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Lucius Northrop

Discussion in 'Civil War History - General Discussion' started by Elennsar, Jun 15, 2009.

  1. Elennsar

    Elennsar Colonel

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    Northrop was the Confederate commissary general of subsistence.

    Northrop has a fairly established reptutation as an incompetent.

    So the question is to what extent his ineptitude is responsible, as opposed to actual (and unovercomable) failings of the railroads and the rest of the system.
     

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  3. captainrlm

    captainrlm Cadet

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    Obviously, the odds were long and the job very difficult, but the same could be said of the Naval Department, yet Mallery seems to have at least a respectable reputation for the way he tried to overcome the obstacles, so perhaps Northrop could have done more (though I'll admit I can't offer any specific suggestions.)
     
  4. M E Wolf

    M E Wolf Brigadier General Moderator

    Joined:
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    Dear Elennsar;

    This is what I have on General Northrop:
    Name NORTHROP, Lucius Bellinger
    Born September 8 1811, Charleston SC
    Died February 9 1894, Pikesville MD
    Pre-War Profession West Point 1831, Seminole War, practiced medicine while serving in the army, resigned January 1861.
    War Service 1861 Col. and commissary general, November 1864 Brig. Gen. (not submitted to the Senate), relieved February 1865.
    Post War Career Farmer.
    Notes A favorite of President Davis, widely disliked, but did a good job under difficult circumstances.
    Further reading
    Moore, Jerrold Confederate Commissary General - Lucius Northrop and the Subsistence Bureau of the Southern Army Shippensburg PA, White Mane Publications 1996

    --------------------------------------------------------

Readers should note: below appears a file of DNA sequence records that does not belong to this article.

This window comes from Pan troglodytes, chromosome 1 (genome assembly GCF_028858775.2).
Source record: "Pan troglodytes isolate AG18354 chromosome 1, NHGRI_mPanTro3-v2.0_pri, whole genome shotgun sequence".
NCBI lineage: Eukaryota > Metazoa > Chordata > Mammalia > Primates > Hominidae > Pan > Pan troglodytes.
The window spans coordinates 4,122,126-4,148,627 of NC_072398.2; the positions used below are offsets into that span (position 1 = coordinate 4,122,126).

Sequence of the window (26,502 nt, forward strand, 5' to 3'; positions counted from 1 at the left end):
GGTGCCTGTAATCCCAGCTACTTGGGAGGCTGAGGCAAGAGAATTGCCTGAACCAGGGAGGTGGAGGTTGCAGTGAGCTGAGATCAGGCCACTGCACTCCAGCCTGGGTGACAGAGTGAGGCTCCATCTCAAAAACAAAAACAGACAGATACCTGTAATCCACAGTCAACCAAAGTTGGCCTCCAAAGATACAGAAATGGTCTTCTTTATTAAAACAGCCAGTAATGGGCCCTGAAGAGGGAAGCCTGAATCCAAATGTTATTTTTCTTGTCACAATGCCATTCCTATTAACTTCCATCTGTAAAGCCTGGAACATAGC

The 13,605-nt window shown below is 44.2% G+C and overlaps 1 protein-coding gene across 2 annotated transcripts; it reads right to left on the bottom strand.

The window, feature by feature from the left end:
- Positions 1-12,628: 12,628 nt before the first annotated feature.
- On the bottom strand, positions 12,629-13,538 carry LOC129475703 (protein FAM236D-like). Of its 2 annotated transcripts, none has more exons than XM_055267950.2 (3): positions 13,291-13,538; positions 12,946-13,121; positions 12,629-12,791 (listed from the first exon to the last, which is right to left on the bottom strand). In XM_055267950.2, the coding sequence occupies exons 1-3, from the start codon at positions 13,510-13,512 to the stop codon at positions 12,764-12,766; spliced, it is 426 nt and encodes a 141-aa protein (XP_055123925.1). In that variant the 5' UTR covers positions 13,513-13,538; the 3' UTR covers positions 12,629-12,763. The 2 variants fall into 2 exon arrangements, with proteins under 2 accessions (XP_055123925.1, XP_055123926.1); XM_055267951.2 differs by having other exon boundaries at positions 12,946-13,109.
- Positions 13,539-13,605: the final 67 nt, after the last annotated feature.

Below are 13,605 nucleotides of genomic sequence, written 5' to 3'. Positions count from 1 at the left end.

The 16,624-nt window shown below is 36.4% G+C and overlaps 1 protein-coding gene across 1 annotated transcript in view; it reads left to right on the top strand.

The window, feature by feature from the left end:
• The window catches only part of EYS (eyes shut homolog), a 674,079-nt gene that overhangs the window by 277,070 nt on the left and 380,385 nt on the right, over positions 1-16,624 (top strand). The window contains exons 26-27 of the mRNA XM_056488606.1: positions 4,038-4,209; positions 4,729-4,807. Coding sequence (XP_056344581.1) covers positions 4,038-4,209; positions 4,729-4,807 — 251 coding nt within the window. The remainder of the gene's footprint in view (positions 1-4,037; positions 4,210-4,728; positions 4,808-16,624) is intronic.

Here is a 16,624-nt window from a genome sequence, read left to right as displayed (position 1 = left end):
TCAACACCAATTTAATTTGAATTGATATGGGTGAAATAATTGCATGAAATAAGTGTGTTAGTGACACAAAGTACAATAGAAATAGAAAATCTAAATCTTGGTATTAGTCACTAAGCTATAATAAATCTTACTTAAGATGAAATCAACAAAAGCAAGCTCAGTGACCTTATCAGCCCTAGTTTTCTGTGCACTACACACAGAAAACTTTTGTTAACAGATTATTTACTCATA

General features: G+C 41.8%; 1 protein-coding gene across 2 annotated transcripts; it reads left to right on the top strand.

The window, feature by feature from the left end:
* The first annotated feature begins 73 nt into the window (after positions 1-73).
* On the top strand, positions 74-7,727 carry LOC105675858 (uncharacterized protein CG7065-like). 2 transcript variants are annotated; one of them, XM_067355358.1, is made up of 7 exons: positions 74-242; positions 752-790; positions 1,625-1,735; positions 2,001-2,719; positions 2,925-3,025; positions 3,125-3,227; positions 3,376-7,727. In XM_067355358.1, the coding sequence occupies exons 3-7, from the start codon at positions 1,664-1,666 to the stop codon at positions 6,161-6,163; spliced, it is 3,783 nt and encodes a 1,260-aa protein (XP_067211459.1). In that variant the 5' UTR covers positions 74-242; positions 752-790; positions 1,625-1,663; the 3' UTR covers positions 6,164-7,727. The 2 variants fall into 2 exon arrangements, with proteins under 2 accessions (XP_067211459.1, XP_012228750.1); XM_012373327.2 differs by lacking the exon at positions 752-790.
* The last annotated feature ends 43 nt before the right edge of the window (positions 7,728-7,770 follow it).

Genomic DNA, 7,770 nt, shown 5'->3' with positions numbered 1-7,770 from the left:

O.R.-- SERIES I--VOLUME 1 [S# 1] CHAPTER I.
    CORRESPONDENCE AND ORDERS RELATING SPECIALLY TO THE OPERATIONS IN CHARLESTON HARBOR FROM OCTOBER 31, 1860, TO APRIL 14, 1861.
    CONFEDERATE CORRESPONDENCE. ETC.,(*)--#2
    HDQRS. PROVISIONAL ARMY CONFEDERATE STATES,
    Charleston, S. C., March 15, 1861.
    L. P. WALKER Secretary of War, Montgomery, Ala.:
    SIR: I have the honor to acknowledge the three telegrams of the 13th and 14th instants.(*) I telegraphed an answer to-day.
    Major Whiting has this day reported for duty. Captain Northrop informed me a few days ago that he had informed you he could not at present accept the commission offered him. I would at present have no need of him. I have ordered the Drummond-light operator to be here forthwith, for his services will be required as soon as the apparatus arrives. After instructing two or three persons here he might be sent to New Orleans.
    [excerpt]
    I remain, sir, very respectfully, your very obedient servant,
    G. T. BEAUREGARD,
    Brigadier-General, Commanding.
    -----
    O.R.-- SERIES I--VOLUME IV [S# 4] CHAPTER XIII.
    Correspondence, Orders, And Returns Relating Specially To Operations In Southeastern Virginia And North Carolina From August 1, 1861, To January 11, 1862.
    CONFEDERATE CORRESPONDENCE, ETC.--#1
    HEADQUARTERS,
    Yorktown, Va., August 24, 1861.
    Col. L. B. NORTHROP,
    Commissary-General, C. S. Army, Richmond, Va.:
    COLONEL: As I find it difficult to procure the amount of provisions necessary to enable me to keep the field, I have thought it best to communicate my purposes to you directly, in order that I may be furnished with a sufficient supply without delay. I desire to move the greater part of the troops from Williamsburg and Yorktown ****her to the front and to within 10 miles of the enemy, and to maintain my position there; but I have not the necessary means to transport the baggage, rations, and forage of the troops all at the same time; indeed, not more than one-third of these means. I must, therefore, establish depots of provisions ahead before I move, say 10 days' supply of rations at Warwick Court. House and at Harrod's Mill, each place about 9 miles from here and 20 miles from Williamsburg. I wish to do this without loss of time. I hope to be able to get 6,000 men in the field.